By George F. Indest III, J.D., M.P.A., LL.M., Board Certified by The Florida Bar in Health
On December 1, 2016, Sheila Kahl pled guilty in a New Jersey federal court that she took part in a $1 million Medicare
fraud scheme. Kahl admitted to two conspiracy charges deriving from a scheme involving a nonprofit organization that appeared to help seniors navigate through federal benefit programs. In reality, the organization served as a front to subject elderly victims into taking unnecessary DNA tests that Kahl and others would send to clinical labs for analysis. The participants in the scheme received "commissions" each time the labs were paid by Medicare
or a private insurer. Scamming Senior Citizens.
Under the disguise of working for The Good Samaritans of America, a nonprofit organization that helps guide senior citizens through benefit programs, Kahl and others were able to gain access to low-income senior housing complexes and put on fear-based presentations to scare and convince residents that the tests were needed to avoid vulnerability to major health
Scott J. Lampert, a special agent for the U.S. Department of Health
and Human Services' Office of Inspector General
stated, "This conspiracy involved stealing private medical information
and used particularly callous scare tactics to convince elderly and vulnerable Medicare
beneficiaries to submit medically unnecessary DNA testing. Today's plea resulted from joint law enforcement action to detect and block a planned multistate expansion of this deplorable scam against the program and its enrollees."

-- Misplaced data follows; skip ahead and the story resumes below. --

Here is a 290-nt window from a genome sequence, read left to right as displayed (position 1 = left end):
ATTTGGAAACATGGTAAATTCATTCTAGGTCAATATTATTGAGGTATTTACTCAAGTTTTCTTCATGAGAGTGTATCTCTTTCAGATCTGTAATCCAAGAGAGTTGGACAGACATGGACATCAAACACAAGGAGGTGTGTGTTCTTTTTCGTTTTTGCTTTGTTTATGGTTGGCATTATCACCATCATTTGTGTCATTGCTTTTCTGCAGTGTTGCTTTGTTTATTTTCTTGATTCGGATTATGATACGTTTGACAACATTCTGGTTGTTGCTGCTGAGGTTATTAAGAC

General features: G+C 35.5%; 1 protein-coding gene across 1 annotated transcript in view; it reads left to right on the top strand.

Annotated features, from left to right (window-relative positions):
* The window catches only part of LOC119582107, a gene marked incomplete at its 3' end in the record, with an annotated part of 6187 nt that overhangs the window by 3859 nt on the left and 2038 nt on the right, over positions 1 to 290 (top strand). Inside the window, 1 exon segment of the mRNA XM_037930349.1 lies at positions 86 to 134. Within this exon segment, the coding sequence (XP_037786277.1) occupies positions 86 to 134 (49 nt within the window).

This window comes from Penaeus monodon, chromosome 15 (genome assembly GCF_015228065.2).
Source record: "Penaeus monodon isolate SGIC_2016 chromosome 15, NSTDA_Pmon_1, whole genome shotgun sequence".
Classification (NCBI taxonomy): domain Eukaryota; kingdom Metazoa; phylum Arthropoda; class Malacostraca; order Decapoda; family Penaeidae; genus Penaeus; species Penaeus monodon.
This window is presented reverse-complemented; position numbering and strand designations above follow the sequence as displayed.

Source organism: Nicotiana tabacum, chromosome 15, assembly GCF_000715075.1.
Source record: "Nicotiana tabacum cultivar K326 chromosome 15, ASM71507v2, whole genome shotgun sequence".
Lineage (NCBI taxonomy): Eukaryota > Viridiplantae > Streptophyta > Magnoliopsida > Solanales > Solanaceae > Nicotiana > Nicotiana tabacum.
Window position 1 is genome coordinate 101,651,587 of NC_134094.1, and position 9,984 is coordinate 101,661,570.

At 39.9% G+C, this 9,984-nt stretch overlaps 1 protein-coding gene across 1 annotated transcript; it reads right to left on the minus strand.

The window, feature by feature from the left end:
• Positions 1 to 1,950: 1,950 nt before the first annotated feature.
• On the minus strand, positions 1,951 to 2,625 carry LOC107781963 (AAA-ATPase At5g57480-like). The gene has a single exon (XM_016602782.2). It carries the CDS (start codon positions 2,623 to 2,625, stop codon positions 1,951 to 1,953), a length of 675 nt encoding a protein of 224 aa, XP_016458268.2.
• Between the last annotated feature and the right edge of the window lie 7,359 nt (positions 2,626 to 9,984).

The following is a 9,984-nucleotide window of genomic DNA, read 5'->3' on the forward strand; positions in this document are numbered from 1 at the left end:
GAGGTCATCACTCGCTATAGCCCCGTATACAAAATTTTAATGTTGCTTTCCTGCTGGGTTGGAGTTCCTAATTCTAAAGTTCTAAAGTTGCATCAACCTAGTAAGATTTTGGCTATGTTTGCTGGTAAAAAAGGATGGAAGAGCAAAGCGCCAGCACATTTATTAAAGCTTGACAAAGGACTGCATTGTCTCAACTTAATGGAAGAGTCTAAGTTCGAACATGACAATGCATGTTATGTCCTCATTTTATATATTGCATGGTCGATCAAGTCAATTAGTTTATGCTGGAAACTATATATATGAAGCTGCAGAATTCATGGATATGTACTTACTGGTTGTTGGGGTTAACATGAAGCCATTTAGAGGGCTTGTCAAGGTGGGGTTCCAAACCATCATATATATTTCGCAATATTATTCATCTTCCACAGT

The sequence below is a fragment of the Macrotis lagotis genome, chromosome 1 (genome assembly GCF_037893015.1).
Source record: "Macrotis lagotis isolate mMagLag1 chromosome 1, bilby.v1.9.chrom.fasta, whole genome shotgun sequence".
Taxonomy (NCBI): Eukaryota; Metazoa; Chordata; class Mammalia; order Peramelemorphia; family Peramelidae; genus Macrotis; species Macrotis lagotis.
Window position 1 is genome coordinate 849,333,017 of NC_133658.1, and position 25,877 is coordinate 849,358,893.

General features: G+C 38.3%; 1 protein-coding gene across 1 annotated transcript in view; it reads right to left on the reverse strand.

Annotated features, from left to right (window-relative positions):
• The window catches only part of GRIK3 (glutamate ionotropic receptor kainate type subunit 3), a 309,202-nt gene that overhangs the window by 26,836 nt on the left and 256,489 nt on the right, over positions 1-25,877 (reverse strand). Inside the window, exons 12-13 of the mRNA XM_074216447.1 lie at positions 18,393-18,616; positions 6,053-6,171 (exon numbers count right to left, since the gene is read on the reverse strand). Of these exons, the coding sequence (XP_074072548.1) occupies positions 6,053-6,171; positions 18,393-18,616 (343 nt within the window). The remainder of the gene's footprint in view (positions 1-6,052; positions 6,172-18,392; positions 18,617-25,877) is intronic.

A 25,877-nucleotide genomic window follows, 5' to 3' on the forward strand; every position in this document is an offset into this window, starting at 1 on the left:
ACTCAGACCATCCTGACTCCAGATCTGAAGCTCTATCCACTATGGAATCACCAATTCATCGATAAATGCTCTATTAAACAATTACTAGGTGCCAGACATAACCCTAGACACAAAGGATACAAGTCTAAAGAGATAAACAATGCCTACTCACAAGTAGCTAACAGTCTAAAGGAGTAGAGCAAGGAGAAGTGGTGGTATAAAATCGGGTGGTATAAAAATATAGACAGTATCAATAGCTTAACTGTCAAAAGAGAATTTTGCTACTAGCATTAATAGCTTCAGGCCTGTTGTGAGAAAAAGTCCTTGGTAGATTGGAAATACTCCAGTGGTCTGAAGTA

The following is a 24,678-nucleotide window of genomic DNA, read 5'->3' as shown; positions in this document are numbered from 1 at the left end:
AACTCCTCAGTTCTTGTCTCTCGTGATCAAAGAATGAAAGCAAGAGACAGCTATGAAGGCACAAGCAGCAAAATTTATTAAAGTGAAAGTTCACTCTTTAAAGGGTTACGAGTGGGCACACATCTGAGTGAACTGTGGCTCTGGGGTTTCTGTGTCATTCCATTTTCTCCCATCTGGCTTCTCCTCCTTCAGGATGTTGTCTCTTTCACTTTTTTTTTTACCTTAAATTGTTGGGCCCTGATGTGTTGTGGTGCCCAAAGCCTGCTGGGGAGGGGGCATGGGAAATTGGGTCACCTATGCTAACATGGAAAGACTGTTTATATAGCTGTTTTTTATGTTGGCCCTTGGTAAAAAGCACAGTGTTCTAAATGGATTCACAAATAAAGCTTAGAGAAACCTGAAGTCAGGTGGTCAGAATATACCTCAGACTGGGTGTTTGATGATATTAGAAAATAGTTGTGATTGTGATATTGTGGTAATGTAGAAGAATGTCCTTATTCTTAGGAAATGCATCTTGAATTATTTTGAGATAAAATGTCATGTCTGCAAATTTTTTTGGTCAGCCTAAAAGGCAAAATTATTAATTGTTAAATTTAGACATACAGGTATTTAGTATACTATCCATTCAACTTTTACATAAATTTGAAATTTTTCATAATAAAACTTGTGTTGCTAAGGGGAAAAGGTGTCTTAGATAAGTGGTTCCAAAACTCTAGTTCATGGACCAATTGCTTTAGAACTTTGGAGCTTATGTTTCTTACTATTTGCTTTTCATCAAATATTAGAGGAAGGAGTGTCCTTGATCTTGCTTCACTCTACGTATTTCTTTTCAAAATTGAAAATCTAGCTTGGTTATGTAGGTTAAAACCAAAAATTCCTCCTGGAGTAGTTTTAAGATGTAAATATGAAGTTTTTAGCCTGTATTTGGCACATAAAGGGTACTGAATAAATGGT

With no health
professionals involved, Kahl and the others were able to conduct the check-swab DNA tests in the community rooms where the presentation they gave took place.Kahl Did Not Act Alone.
Those who participated in the fraud scheme used Craiglists advertisements to recruit health
care providers to authorize the tests and send them off to either a lab in Virginia or in California. The healthcare professionals received thousands of dollars per month to sign their names to requisition forms authorizing tests for patients they had never examined.
Co-conspirator Seth Rehfuss and Kahl then would pose as healthcare providers that sent the tests to the labs and were able to gain access to the patients' test results. An investigation revealed that the conspirators were actively working toward spreading the fraud scheme outside of New Jersey to multiple other states.
Kahl Faces Jail Time.
At the end of the scheme, Medicare
had paid out more that $1 million to two clinical laboratories. Rehfuss obtained more than $100,000 and paid "commissions" to Kahl of tens of thousands of dollars.
A criminal case
against Rehfuss is currently pending in New Jersey federal court, however, Kahl faces up to 15 years in prison when she is sentenced in March 2017. Contact Experienced Health Law Attorneys.
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Law Firm, please call (407) 331-6620 or (850) 439-1001 and visit our website at Sources:
Wolf, Alex. "NJ Woman Admits Role In $1M DNA Testing Medicare
Fraud." Law360. (December 1, 2016). Web.
Park, Katie. "Pt. Pleasant Woman Part of $1M Medicare
Fraud." Asbury Park Press. (December 1, 2016). Web About the Author:
George F. Indest III, J.D., M.P.A., LL.M., Board Certified by The Florida Bar in Health
Law is an attorney
with The Health
Law Firm, which has a national practice. Its main office is in the Orlando, Florida, area. www.TheHealthLawFirm.com The Health
Law Firm, 1101 Douglas Avenue, Altamonte Springs, Florida 32714, Phone: (407) 331-6620.